The London 2012 Olympic Athletes Village pictured through the Olympic Rings in East London. London faced tough competition from Madrid, New York City, Moscow and Paris during the bidding process but was eventually awarded the right to host.
Credit: Leon Neal

BOSTON, Mass. — The fight to host the 2024 Olympics is turning into a battle as fierce as the games themselves.

On Monday, the United States’ pick-city, Boston, pulled its bid to host after Boston Mayor Martin Walsh said he would not sign a contract with the US Olympic Committee (USOC) to support it. Walsh says the risk for Boston taxpayers is too great.

The US may not be benched yet. The USOC said it will still consider bids from cities like Los Angeles, San Francisco and Washington, DC.

Before jumping into the ring, however, any new US city should consider how they measure up against some stiff international competition.

European giants Paris and Rome, which both have previous bidding experience and existing Olympic facilities, are the chief rivals. Budapest also plans to lobby for hosting rights, hoping to become the first Hungarian city ever to host the Olympics, though its official bid details aren't available yet.

Like the Olympics, waiting on a winner will keep the world on its toes. Here’s an in-depth look at the proposals in the running.


“Unusual” barely sums up Rome’s Olympic proposal.

“We want to rebuild the arena of the Colosseum so that the athletes can be lifted in [during medal ceremonies] like the gladiators in the Roman times,” Rome mayor Ignazio Marino said, according to the Associated Press.

The Colosseum reflects in the water on November 21, 2014 in Rome.

The AP also reported that Circus Maximus, an ancient Roman chariot racing stadium, may be a potential competition venue.

Rome intends to take advantage of new International Olympic Committee (IOC) guidelines allowing bidders to hold preliminary competitions outside the host city for reasons of sustainability and cost. That would mean “Rome" 2024 venues could be as far away as Naples, Florence and Sardinia. Vatican City is also being considered as a possible sports location, according to Italian news reports. Archery in St. Peter’s Square, anyone?

Rome was the first city to announce its intended candidacy for the 2024 Olympics on Dec. 15 last year. Despite the mafia scandals and budget deficits embroiling the city, the Rome City Council voted 38-6 to officially confirm Rome’s bid on June 25. The bid committee is currently directed by ex-Ferrari president Luca Cordero Di Montezemolo.

Rome’s hosting budget is an estimated 6 billion euros, or about $6.6 billion. The bid committee’s budget will be 5 to 10 million euros, about $6 to $12 million — notably smaller than the bidding budget Paris has proposed.


The City of Light distinguishes itself as the most experienced bidder for the 2024 Games. Granted, it's been a while — Paris hosted the Summer Olympics first in 1900 and again in 1924.  

But the city still has some venues that have stood the test of time. The 2024 bid plans to maximize use of existing sports structures, including past Olympic stadiums, to keep costs low.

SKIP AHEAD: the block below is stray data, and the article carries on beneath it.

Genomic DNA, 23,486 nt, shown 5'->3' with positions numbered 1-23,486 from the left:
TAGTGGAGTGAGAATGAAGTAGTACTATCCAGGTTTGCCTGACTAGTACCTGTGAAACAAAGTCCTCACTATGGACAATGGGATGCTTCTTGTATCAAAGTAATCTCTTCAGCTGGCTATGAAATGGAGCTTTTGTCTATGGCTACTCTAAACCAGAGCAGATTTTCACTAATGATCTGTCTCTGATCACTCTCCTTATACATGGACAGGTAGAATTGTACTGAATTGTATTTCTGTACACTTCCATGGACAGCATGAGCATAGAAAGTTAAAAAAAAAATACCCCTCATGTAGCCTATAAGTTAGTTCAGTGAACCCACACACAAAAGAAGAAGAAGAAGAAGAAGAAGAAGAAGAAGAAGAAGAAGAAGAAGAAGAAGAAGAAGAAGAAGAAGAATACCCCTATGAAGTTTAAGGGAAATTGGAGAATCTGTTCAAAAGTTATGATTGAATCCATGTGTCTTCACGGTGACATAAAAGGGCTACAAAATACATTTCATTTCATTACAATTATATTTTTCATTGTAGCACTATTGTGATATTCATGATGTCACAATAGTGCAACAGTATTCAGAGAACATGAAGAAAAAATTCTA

According to chairman of Paris 2024 Bernard Lapasset, 60 to 80 percent of the sports venues needed for the games have already been built. An aquatics center, an athlete’s village and a media center are the main venues to be constructed.

A photo taken on June 6, 2013 shows the Parc de l'Orangerie of the Chateau de Versailles. Olympic cycling could take place here if Paris wins hosting rights to the 2024 Games.

If held in Paris, the Olympics will use the Stade de France, the tennis stadium Roland Garros, the national vélodrome Saint-Quentin en Yvelines, the Hippodrome de Longchamp and several other stadiums in and around the city. The bidding committee also proposes athletic events at cultural sites — for example, cycling in the gardens of Versailles.

The infrastructure budget for Paris’s bid is an estimated 3.2 billion euros, or $3.6 billion. According to the Independent, its total budget will run near 6.1 billion euros, or $6.8 billion.

Like Rome, Paris’s bid is directed largely by sports officials and athletes, though 97 percent of Parisian Olympic costs will be shouldered by private funds.

The underdogs

More cities are expected to join the Olympic bidding war, including Budapest. Germany will most likely join the running. Hamburg was chosen over Berlin as the country’s pick-city in March. Hamburg residents will officially decide the city’s candidacy in a public vote on November 19.

A few other long shots: Istanbul and Doha might launch bids. And the head of the European Olympic Committee told the Associated Press that he expects Baku, the capital of Azerbaijan, to join the list of Olympic bidders. Baku hosted the first ever European Games this month, a multi-sport event for athletes from European nations. The Azerbaijani government says it will wait to analyze its hosting of the European Games, which ended on June 28, before deciding on an Olympic bid.

Fireworks light up the sky over the stadium during the closing ceremony of the 2015 European Games in Baku on June 28, 2015.

For the Olympic committees, city planners and enthusiasts alike, it will still be a long wait before the 2024 city is revealed. All bids are due by January 2017 and a final decision will be announced by the IOC the following September.

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